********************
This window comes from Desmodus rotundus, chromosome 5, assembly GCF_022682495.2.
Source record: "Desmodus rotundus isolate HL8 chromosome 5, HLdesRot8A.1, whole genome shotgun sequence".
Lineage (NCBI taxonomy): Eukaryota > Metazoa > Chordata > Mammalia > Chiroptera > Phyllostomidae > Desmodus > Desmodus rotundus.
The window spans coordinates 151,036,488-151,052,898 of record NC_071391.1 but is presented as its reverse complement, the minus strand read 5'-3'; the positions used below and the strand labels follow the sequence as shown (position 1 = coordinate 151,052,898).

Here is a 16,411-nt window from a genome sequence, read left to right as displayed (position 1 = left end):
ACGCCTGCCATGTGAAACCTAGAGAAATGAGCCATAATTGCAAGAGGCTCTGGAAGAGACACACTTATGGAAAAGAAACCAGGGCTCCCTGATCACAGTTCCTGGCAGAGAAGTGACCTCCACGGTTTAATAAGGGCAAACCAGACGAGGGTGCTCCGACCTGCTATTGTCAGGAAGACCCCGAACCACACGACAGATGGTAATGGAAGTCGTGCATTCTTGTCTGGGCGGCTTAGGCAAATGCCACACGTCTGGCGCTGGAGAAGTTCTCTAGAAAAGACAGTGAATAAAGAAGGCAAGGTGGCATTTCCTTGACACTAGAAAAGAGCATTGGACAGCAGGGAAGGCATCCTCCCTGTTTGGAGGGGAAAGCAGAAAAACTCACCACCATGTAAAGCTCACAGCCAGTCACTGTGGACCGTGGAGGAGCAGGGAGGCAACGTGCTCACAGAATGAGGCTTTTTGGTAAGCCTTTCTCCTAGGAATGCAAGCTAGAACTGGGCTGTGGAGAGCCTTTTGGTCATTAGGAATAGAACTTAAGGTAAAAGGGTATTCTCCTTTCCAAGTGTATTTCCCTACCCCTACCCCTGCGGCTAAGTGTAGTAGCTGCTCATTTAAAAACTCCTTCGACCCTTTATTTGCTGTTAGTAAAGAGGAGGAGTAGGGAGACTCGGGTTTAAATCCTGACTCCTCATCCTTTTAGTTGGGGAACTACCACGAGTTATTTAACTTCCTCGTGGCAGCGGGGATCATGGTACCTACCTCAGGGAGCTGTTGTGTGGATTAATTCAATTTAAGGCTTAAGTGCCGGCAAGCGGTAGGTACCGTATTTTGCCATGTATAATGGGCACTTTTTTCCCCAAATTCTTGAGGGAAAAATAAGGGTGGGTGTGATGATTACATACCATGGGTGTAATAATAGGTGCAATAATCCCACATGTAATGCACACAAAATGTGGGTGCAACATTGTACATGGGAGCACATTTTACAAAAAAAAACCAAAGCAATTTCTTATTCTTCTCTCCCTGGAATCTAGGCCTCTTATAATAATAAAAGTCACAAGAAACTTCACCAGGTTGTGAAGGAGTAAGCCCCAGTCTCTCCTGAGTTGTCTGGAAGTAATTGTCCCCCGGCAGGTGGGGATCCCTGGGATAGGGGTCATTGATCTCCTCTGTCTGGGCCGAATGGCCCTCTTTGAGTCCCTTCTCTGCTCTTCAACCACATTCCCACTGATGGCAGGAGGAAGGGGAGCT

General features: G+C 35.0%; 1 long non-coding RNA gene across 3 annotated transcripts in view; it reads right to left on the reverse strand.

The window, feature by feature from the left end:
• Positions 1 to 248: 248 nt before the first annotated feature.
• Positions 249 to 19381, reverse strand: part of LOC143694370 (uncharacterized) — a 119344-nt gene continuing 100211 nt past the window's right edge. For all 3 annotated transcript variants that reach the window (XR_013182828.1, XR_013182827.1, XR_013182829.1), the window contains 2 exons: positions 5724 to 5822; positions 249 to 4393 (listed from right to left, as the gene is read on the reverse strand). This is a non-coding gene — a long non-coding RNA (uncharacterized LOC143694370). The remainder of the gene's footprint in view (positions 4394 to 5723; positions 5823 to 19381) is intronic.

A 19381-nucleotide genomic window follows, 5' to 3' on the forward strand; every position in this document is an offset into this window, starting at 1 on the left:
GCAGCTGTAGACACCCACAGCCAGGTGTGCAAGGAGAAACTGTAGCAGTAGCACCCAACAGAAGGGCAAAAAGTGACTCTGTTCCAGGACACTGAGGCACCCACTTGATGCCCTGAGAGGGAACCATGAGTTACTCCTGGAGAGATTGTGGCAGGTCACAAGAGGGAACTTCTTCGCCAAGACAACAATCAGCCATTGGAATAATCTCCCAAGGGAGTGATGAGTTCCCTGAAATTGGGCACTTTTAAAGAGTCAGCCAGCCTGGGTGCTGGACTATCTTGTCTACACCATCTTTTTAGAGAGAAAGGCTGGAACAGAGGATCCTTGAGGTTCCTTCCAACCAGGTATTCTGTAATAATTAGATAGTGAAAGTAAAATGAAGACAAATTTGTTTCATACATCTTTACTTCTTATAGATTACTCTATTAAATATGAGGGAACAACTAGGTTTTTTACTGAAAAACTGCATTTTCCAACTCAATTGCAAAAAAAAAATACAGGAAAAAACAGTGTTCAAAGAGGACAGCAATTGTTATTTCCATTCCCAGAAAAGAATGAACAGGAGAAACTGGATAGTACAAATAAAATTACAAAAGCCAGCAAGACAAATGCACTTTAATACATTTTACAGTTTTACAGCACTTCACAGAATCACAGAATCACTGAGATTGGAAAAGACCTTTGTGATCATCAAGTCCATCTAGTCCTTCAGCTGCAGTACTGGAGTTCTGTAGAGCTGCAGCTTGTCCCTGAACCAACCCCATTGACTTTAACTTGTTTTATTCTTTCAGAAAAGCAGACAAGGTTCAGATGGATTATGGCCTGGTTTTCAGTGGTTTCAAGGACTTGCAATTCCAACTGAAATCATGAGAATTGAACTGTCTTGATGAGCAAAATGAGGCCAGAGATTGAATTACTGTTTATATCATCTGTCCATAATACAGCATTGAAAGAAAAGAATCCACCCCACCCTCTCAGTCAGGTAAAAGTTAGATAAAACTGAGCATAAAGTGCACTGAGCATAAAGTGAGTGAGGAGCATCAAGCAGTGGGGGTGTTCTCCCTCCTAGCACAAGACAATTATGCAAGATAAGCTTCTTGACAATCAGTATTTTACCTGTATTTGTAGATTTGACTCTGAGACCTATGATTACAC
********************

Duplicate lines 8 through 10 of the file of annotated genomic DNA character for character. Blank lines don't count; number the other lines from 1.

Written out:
The window, feature by feature from the left end:
• Positions 1 to 248: 248 nt before the first annotated feature.
• Positions 249 to 19381, reverse strand: part of LOC143694370 (uncharacterized) — a 119344-nt gene continuing 100211 nt past the window's right edge. For all 3 annotated transcript variants that reach the window (XR_013182828.1, XR_013182827.1, XR_013182829.1), the window contains 2 exons: positions 5724 to 5822; positions 249 to 4393 (listed from right to left, as the gene is read on the reverse strand). This is a non-coding gene — a long non-coding RNA (uncharacterized LOC143694370). The remainder of the gene's footprint in view (positions 4394 to 5723; positions 5823 to 19381) is intronic.